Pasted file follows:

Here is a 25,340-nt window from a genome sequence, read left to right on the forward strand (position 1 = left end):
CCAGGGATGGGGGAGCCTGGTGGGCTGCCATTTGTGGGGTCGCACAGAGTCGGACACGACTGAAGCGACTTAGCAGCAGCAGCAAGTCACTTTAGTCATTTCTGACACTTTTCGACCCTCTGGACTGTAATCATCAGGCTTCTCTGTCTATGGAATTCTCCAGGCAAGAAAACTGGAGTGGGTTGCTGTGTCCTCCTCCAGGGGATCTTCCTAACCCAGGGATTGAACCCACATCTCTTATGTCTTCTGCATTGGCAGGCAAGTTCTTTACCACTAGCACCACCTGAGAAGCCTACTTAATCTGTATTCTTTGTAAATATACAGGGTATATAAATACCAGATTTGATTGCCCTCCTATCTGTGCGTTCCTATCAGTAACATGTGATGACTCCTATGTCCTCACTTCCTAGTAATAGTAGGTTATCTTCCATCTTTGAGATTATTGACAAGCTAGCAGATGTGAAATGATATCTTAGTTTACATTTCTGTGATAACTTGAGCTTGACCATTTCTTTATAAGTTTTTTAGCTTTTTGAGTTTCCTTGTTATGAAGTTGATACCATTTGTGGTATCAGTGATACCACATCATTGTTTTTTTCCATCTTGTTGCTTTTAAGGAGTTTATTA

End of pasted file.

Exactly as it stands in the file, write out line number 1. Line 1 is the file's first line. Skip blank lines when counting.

Here is a 25,340-nt window from a genome sequence, read left to right on the forward strand (position 1 = left end):